Cow milk allergy within the spectrum of atopic disorders


Department of Allergy, Royal Children's Hospital, 151 Flemington Road, Parkville, North Melbourne 3052, Australia.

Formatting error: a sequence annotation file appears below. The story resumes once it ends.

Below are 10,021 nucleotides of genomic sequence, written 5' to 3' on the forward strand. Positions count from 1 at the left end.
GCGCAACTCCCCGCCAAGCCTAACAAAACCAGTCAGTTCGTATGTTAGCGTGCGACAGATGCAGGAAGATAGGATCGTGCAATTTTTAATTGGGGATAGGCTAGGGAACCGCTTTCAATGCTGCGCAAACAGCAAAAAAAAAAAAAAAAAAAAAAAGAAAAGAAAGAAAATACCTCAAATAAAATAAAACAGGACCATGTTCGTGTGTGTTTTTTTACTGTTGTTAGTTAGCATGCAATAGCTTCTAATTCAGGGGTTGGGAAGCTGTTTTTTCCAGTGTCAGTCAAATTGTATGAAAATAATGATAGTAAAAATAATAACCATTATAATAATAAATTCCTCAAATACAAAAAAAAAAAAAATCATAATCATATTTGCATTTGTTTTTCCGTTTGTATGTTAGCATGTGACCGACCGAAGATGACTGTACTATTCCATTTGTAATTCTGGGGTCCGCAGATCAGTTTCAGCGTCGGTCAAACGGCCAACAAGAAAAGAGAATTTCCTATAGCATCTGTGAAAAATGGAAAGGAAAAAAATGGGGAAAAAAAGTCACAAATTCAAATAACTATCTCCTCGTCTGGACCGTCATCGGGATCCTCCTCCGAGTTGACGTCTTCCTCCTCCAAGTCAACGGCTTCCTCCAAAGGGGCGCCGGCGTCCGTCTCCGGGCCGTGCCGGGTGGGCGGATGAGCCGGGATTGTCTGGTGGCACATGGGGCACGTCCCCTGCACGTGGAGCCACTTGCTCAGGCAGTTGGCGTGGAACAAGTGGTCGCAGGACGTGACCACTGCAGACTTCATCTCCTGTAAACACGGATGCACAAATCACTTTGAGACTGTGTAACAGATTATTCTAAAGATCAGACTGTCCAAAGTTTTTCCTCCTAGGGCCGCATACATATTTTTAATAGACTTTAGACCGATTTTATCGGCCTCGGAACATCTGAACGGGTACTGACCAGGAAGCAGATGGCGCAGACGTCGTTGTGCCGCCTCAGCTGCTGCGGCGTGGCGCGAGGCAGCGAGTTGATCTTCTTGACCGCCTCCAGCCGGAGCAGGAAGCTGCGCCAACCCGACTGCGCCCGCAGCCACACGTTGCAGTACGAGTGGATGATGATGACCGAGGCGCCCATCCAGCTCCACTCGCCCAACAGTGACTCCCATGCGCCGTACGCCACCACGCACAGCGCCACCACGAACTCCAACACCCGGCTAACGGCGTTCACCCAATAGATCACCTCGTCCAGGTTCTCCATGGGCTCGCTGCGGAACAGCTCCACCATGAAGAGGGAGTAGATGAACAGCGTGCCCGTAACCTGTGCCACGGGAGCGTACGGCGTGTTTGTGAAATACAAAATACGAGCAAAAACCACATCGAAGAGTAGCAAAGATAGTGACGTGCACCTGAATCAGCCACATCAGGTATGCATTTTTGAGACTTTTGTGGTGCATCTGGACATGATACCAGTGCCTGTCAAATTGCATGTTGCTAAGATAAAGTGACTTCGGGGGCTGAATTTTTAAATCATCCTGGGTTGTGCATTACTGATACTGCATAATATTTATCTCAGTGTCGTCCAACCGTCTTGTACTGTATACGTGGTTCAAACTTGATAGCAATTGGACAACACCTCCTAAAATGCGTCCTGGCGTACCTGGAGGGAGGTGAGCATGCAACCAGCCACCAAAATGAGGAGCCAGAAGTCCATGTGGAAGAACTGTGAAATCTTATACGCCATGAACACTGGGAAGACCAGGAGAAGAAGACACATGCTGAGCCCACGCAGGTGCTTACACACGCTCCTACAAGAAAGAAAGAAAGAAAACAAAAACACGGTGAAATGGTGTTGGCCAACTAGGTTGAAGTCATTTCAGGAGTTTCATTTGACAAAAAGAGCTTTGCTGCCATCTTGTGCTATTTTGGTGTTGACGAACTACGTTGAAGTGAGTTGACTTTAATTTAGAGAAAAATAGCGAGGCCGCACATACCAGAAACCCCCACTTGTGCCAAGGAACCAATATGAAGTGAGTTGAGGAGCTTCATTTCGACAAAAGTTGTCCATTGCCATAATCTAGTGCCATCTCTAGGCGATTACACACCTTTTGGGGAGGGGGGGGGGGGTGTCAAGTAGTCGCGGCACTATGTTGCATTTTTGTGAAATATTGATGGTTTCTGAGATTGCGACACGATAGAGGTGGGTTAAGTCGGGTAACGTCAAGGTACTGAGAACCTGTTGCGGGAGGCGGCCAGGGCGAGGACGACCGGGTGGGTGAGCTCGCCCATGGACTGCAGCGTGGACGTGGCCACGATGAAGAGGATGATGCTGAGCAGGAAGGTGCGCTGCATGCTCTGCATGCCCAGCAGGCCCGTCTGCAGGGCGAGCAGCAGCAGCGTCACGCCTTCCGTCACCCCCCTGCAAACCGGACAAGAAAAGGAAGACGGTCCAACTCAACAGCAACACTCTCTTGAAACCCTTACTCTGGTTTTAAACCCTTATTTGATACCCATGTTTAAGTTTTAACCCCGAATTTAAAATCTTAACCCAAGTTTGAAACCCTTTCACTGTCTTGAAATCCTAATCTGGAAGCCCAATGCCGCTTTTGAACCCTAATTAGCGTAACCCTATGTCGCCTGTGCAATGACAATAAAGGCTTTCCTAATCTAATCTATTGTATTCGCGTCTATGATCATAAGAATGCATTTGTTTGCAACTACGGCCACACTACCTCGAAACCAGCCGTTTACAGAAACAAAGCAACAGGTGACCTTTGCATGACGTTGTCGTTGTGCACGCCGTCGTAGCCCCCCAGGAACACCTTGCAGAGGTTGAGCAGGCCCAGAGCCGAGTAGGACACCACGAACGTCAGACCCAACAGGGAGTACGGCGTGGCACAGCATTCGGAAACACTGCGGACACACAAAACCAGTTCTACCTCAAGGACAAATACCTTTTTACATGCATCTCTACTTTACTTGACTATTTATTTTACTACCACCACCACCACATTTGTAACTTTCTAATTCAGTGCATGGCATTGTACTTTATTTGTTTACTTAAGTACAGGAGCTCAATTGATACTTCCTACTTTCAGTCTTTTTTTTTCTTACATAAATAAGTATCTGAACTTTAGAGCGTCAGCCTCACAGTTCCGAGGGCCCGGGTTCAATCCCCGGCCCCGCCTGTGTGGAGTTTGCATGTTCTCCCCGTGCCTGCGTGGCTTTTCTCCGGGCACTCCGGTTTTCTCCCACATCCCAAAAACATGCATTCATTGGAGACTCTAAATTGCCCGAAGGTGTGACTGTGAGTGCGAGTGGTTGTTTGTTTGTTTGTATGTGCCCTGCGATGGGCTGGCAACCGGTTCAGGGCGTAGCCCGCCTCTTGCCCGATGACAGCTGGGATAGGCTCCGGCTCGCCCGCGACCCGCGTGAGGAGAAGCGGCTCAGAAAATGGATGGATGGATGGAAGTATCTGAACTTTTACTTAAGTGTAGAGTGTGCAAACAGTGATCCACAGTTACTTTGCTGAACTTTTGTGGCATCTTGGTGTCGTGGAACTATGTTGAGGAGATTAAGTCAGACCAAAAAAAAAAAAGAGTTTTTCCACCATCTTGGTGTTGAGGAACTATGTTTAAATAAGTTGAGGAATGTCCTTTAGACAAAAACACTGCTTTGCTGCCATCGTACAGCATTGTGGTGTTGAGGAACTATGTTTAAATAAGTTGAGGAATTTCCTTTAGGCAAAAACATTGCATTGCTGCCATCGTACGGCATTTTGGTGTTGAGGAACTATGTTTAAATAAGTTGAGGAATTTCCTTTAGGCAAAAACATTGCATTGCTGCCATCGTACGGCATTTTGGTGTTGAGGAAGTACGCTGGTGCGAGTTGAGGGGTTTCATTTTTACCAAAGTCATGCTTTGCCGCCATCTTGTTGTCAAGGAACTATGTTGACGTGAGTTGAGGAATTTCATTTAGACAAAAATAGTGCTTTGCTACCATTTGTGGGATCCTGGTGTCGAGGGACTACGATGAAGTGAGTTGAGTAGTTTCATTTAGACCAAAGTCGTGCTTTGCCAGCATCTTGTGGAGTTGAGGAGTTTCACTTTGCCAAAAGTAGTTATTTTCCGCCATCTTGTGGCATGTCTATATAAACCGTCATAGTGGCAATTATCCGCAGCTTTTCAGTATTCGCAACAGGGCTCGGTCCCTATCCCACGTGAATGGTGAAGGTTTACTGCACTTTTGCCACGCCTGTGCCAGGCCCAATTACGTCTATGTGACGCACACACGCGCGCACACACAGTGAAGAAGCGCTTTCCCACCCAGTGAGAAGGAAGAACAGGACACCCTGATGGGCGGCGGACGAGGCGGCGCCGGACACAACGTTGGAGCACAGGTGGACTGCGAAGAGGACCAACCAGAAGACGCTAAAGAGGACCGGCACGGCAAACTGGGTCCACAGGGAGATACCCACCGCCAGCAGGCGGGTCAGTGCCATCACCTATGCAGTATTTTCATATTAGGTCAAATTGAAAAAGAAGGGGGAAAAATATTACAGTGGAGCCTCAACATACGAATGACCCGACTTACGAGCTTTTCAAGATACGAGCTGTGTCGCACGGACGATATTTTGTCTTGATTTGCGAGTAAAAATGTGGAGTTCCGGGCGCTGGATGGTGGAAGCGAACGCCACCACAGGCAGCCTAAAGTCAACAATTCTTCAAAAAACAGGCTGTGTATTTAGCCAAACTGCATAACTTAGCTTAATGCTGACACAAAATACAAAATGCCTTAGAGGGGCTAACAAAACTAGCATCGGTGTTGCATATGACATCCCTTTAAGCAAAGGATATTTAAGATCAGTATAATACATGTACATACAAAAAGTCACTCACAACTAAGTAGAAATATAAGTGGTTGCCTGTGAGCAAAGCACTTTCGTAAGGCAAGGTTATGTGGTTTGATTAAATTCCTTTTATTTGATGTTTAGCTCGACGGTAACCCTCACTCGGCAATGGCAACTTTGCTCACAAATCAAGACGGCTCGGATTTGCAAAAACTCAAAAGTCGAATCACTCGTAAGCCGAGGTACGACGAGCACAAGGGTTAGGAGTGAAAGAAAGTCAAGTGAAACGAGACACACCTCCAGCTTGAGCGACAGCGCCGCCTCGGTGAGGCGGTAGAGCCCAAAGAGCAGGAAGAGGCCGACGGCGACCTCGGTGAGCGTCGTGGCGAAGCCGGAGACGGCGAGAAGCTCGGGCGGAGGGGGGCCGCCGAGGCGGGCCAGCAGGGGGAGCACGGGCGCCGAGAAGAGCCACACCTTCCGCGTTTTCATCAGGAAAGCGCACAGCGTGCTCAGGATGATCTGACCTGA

In order to examine the relationship between cow milk allergy (CMA) and atopic disorders in childhood, a consecutive group of 42 infants with IgE mediated CMA was followed for at least 2 years. The incidence of sensitization to common food and inhalant antigens and the development of eczema, asthma, and food allergies was examined for the cohort and compared between patients whose CMA remitted and those with persistent disease. In this cohort the prevalence of eczema was 57%, asthma 69%, egg allergy 67%, peanut allergy 55%, and 83% of infants demonstrated positive skin-prick tests to three or more allergens. At the end of the study CMA had remitted in 13 patients (median age 44 months) whereas in 29 patients it persisted (median age 44 months). Although there was no significant difference in the incidence of eczema or asthma during the study between these two patient groups, the incidence of allergy to egg and peanut butter was significantly greater for children with persistent CMA. Consistent with our hypothesis that children with persistent CMA have a more severe dysregulation of IgE synthesis than those whose disease remits, patients with persistent CMA had a significantly higher incidence of and level of skin sensitivity to inhalant and other dietary allergens. Sensitization to the inhalant allergens Dermatophagoides pteronyssinus, cat dander and rye grass was frequently seen in early infancy and increased during the study period. Thus, children with IgE mediated CMA frequently generate IgE responses to multiple dietary and inhalant allergens in infancy and early childhood and develop immediate hypersensitivity to other foods as well as clinical eczema, and asthma.